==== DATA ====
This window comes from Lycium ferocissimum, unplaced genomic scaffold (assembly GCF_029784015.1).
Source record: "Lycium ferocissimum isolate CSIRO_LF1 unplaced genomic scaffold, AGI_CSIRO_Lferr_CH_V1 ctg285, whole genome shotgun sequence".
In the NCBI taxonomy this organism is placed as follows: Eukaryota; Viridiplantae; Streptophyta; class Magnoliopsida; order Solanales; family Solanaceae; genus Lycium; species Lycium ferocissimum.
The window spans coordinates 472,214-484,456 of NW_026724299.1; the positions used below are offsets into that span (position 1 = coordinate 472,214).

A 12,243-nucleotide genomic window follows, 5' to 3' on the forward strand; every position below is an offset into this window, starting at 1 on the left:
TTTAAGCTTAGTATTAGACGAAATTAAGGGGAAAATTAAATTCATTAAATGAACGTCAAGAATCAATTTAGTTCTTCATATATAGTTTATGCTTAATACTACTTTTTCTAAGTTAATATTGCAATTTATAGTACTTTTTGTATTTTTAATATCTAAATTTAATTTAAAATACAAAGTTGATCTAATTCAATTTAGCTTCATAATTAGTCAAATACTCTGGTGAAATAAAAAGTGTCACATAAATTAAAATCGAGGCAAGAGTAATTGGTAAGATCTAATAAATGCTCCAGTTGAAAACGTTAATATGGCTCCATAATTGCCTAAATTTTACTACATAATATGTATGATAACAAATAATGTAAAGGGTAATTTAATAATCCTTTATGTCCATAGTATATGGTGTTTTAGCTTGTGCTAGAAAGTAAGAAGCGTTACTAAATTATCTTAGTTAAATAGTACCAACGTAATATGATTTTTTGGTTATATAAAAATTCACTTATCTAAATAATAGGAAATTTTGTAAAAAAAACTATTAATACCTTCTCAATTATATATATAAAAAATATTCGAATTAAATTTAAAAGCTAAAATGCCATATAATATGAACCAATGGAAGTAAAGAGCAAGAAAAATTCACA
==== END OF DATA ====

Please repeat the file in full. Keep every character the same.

This window comes from Lycium ferocissimum, unplaced genomic scaffold (assembly GCF_029784015.1).
Source record: "Lycium ferocissimum isolate CSIRO_LF1 unplaced genomic scaffold, AGI_CSIRO_Lferr_CH_V1 ctg285, whole genome shotgun sequence".
In the NCBI taxonomy this organism is placed as follows: Eukaryota; Viridiplantae; Streptophyta; class Magnoliopsida; order Solanales; family Solanaceae; genus Lycium; species Lycium ferocissimum.
The window spans coordinates 472,214-484,456 of NW_026724299.1; the positions used below are offsets into that span (position 1 = coordinate 472,214).

A 12,243-nucleotide genomic window follows, 5' to 3' on the forward strand; every position below is an offset into this window, starting at 1 on the left:
TTTAAGCTTAGTATTAGACGAAATTAAGGGGAAAATTAAATTCATTAAATGAACGTCAAGAATCAATTTAGTTCTTCATATATAGTTTATGCTTAATACTACTTTTTCTAAGTTAATATTGCAATTTATAGTACTTTTTGTATTTTTAATATCTAAATTTAATTTAAAATACAAAGTTGATCTAATTCAATTTAGCTTCATAATTAGTCAAATACTCTGGTGAAATAAAAAGTGTCACATAAATTAAAATCGAGGCAAGAGTAATTGGTAAGATCTAATAAATGCTCCAGTTGAAAACGTTAATATGGCTCCATAATTGCCTAAATTTTACTACATAATATGTATGATAACAAATAATGTAAAGGGTAATTTAATAATCCTTTATGTCCATAGTATATGGTGTTTTAGCTTGTGCTAGAAAGTAAGAAGCGTTACTAAATTATCTTAGTTAAATAGTACCAACGTAATATGATTTTTTGGTTATATAAAAATTCACTTATCTAAATAATAGGAAATTTTGTAAAAAAAACTATTAATACCTTCTCAATTATATATATAAAAAATATTCGAATTAAATTTAAAAGCTAAAATGCCATATAATATGAACCAATGGAAGTAAAGAGCAAGAAAAATTCACA